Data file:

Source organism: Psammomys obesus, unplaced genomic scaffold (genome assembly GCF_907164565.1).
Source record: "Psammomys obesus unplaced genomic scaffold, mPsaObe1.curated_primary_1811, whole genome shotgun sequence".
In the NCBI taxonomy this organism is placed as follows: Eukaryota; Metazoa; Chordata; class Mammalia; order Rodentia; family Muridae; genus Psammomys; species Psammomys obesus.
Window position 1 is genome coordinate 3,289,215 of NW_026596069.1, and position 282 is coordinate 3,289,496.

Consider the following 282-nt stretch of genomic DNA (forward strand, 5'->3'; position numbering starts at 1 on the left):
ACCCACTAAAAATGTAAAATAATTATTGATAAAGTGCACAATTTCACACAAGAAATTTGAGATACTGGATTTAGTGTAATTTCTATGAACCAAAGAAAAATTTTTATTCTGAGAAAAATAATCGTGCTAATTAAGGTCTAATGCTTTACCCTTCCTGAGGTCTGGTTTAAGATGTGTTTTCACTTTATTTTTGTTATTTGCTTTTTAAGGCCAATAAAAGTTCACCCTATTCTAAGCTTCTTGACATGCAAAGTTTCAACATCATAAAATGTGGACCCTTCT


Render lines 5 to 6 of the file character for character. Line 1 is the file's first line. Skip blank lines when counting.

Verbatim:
Consider the following 282-nt stretch of genomic DNA (forward strand, 5'->3'; position numbering starts at 1 on the left):
ACCCACTAAAAATGTAAAATAATTATTGATAAAGTGCACAATTTCACACAAGAAATTTGAGATACTGGATTTAGTGTAATTTCTATGAACCAAAGAAAAATTTTTATTCTGAGAAAAATAATCGTGCTAATTAAGGTCTAATGCTTTACCCTTCCTGAGGTCTGGTTTAAGATGTGTTTTCACTTTATTTTTGTTATTTGCTTTTTAAGGCCAATAAAAGTTCACCCTATTCTAAGCTTCTTGACATGCAAAGTTTCAACATCATAAAATGTGGACCCTTCT